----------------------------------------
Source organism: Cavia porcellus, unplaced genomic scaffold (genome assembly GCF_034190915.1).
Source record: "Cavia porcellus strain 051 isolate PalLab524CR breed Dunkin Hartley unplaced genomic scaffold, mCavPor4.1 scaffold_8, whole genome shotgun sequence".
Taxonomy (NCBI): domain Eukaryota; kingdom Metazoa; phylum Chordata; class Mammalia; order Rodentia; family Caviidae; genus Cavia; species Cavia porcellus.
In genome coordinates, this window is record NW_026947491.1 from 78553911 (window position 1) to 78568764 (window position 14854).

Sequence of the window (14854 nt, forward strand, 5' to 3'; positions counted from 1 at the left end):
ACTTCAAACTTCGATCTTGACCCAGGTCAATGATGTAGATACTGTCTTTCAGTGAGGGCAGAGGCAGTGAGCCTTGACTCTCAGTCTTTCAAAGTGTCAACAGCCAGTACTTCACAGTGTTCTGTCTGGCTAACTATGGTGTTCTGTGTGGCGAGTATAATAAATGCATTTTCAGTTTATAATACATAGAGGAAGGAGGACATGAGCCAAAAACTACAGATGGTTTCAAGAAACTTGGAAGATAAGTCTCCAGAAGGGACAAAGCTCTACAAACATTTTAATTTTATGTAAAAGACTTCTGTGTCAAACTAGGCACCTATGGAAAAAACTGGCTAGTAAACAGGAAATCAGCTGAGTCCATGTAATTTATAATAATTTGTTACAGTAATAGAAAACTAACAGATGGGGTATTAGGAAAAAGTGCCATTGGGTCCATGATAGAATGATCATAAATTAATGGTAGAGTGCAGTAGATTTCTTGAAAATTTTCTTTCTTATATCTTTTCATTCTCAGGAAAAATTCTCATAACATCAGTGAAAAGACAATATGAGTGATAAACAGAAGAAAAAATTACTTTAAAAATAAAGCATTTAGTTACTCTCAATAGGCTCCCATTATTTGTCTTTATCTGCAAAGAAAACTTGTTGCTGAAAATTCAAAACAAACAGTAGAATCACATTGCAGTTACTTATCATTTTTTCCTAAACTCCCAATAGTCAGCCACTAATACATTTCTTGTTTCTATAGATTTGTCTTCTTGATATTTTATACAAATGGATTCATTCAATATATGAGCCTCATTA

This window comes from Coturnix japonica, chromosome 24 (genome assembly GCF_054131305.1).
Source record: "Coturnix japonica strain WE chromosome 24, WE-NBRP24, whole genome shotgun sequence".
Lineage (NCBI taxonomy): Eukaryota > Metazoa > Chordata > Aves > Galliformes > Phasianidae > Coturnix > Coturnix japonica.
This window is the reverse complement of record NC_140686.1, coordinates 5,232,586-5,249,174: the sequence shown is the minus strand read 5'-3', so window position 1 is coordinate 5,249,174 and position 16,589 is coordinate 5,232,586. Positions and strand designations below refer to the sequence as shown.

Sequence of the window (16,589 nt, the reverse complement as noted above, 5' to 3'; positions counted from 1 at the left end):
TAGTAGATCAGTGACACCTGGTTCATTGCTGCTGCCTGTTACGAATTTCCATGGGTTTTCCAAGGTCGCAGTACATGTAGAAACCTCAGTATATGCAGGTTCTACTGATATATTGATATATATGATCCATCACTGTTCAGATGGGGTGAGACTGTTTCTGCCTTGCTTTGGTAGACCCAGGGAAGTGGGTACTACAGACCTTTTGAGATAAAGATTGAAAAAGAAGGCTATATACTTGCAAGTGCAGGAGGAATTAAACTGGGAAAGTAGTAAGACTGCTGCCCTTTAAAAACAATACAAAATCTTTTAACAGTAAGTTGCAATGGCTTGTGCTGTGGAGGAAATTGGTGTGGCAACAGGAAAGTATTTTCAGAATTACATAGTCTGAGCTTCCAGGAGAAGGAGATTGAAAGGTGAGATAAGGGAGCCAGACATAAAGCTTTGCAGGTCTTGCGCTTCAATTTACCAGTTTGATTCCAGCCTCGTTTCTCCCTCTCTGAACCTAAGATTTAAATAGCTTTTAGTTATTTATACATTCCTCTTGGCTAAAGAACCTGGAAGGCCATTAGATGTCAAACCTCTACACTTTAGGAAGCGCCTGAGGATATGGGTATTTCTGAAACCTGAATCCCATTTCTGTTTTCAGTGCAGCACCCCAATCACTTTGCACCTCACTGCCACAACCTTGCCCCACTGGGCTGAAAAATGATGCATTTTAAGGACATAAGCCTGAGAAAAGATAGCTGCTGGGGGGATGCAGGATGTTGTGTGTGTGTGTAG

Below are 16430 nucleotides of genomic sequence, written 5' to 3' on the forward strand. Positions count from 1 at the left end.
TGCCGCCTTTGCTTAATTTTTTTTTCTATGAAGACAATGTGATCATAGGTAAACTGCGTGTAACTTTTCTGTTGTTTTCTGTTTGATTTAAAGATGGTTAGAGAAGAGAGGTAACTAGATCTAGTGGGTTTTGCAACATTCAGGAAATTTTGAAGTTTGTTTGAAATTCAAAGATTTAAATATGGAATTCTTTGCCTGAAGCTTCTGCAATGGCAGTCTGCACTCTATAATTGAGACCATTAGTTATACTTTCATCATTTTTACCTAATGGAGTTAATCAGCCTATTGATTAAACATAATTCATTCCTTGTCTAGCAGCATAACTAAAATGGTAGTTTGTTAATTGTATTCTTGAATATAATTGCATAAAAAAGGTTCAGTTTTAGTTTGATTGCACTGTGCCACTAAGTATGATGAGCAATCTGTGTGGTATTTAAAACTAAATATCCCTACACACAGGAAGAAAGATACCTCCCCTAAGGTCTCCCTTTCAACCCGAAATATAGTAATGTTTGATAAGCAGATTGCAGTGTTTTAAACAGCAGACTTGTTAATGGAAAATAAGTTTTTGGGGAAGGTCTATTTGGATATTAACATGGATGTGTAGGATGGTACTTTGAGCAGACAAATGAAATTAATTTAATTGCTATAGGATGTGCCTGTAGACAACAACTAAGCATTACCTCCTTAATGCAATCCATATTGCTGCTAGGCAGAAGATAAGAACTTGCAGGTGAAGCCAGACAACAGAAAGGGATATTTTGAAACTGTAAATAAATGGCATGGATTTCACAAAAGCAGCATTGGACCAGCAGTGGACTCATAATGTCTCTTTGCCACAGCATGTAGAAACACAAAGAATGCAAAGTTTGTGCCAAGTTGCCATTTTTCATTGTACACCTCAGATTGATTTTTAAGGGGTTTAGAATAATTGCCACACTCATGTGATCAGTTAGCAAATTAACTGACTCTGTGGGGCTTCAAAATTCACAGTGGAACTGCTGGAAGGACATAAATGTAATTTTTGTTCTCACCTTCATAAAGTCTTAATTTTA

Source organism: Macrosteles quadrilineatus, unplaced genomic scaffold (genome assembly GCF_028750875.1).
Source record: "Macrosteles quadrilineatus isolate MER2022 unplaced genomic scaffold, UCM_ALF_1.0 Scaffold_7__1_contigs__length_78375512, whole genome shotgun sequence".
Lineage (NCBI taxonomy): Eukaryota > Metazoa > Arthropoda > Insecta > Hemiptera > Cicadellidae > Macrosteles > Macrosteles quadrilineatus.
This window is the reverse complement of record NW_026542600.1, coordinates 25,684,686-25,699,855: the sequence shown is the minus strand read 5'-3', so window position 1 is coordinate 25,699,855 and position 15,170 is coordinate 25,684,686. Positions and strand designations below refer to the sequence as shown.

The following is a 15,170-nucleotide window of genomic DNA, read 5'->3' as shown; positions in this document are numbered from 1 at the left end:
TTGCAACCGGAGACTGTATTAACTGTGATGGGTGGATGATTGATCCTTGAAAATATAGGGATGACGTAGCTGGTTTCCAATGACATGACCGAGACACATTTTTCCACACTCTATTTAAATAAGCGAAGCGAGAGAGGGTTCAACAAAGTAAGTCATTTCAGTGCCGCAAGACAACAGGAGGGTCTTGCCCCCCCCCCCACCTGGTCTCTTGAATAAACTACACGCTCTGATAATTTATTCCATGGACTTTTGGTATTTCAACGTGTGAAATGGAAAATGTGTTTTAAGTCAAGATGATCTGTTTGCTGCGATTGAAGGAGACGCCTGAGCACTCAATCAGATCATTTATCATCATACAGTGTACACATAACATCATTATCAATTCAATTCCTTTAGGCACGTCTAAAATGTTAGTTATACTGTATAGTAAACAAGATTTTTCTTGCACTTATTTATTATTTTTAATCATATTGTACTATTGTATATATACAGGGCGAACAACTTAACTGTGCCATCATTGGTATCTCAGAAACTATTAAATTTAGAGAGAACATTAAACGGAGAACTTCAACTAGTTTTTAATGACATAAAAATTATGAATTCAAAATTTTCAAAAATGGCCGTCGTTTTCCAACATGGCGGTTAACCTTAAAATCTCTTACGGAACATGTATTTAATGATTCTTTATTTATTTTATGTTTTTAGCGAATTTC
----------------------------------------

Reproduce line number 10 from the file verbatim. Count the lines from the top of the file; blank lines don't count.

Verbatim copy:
This window is the reverse complement of record NC_140686.1, coordinates 5,232,586-5,249,174: the sequence shown is the minus strand read 5'-3', so window position 1 is coordinate 5,249,174 and position 16,589 is coordinate 5,232,586. Positions and strand designations below refer to the sequence as shown.